Summer 2006 Issue

PROPAGATION

The New World of VHFing

By Tomas Hood, NW7US/AAAŘWA

High-frequency radio enthusiasts can hook up a light bulb and communicate with the world, when propagation conditions are “just right.” Better yet, just string up some wire, tune it up to a transceiver, and talk around the world.

At least, that’s how things work from the perspective of DXers enjoying the worldwide around-the-clock excitement of HF signals propagating when the Sun is popping with flares and peppered with sunspots during the peak years of a solar cycle. However, this cycle is just about at its end, and quiet solar conditions have all but put a wet towel on worldwide around-the-clock HF propagation.

While HF radio DXers long for the coming upswing of the next solar cycle, Cycle 24, rumor has it that the folk on VHF and higher frequencies are out in full force, working “real radio.” They cook their meals in front of their portable parabolic dish antenna, while trying to set new distance records. They bounce signals off the moon or off plasmatic meteor trails. Their DX is a raspy-sounding Morse code signal propagated by way of backscatter, aurora, and sporadic-E. A VHFer has to have more than a wet noodle or the losses will make the antenna system nothing more than a dummy load (at best, although read about a VHFer who could work a local repeater using a wet T-shirt).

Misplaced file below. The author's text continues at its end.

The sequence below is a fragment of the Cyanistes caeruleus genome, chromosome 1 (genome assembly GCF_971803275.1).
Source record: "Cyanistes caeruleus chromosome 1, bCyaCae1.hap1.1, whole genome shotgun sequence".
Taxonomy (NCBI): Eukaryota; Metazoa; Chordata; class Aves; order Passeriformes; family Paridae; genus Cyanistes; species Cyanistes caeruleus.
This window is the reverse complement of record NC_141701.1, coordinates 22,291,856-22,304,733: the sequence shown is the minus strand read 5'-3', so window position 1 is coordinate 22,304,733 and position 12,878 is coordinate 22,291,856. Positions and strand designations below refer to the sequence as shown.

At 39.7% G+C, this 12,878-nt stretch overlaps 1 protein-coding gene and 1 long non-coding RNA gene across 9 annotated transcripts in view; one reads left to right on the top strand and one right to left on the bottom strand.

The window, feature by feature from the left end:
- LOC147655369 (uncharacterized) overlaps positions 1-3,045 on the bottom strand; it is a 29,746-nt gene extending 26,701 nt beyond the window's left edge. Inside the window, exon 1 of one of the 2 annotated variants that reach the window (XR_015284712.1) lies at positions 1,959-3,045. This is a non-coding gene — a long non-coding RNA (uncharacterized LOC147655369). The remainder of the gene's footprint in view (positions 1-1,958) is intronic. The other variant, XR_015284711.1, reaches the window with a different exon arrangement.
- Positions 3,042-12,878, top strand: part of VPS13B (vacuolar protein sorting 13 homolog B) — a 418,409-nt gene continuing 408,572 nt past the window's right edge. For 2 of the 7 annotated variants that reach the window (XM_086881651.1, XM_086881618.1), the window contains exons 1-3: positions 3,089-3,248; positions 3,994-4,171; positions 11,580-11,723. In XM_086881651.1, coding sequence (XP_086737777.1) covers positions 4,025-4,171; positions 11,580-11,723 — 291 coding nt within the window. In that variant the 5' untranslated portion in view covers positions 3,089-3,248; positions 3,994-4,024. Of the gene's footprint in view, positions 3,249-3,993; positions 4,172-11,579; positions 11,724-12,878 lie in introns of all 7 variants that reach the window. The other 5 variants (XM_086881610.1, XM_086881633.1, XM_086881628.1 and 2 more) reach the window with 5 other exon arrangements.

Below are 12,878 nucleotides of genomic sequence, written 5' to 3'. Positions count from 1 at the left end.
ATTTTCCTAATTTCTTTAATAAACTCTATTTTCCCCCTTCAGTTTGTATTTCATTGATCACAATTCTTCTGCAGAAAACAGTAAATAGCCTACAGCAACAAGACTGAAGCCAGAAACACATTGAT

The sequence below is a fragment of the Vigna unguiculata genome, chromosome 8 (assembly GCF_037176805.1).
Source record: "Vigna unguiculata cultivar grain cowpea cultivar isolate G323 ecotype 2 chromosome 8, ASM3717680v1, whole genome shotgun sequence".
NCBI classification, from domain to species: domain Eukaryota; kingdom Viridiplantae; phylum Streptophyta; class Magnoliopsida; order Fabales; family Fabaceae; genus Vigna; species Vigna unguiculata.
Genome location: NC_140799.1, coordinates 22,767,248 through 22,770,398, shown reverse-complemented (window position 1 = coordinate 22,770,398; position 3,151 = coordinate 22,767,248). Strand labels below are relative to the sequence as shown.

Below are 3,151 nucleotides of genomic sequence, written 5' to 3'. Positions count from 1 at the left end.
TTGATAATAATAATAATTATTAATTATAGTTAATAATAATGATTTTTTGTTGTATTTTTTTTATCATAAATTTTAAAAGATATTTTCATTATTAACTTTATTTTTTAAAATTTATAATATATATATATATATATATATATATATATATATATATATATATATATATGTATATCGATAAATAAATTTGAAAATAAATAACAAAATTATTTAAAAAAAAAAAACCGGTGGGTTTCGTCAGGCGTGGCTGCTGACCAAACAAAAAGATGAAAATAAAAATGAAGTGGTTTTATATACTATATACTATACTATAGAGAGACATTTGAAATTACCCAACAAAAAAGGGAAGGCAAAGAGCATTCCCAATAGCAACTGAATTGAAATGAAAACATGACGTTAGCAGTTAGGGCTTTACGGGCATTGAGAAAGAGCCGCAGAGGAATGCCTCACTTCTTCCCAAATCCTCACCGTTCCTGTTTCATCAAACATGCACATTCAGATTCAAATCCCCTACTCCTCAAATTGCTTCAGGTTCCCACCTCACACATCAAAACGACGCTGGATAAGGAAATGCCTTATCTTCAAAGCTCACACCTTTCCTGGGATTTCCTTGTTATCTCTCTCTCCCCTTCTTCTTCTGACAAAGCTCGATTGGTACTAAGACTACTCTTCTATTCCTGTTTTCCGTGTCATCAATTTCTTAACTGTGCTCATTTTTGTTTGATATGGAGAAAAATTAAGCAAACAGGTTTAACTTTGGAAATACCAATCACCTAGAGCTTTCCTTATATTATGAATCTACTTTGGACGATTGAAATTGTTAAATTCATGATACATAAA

Propagation on VHF and above is not quite the same as it is on HF. Sure, F-layer refraction takes place at times on 6 meters and a bit higher, and it is true that sporadic-E works on HF, but there is a whole different and exciting set of modes and techniques unique to VHF and up.
Is it possible to predict propagation conditions and DX openings on the frequencies above 30 MHz? Are there reliable models that enable us to forecast sporadic-E, aurora, tropospheric ducting, and other known (or unknown) propagation modes?

After many decades of on-air experience, the amateur and scientific communities are still struggling to find a practical understanding of the complex modes of propagation unique to VHF and above.
 

The live display of 6-meter operators as spotted and mapped at the <http://chat.dxers.info/> site that Tim Havens, NN4DX, provides to the VHF community.

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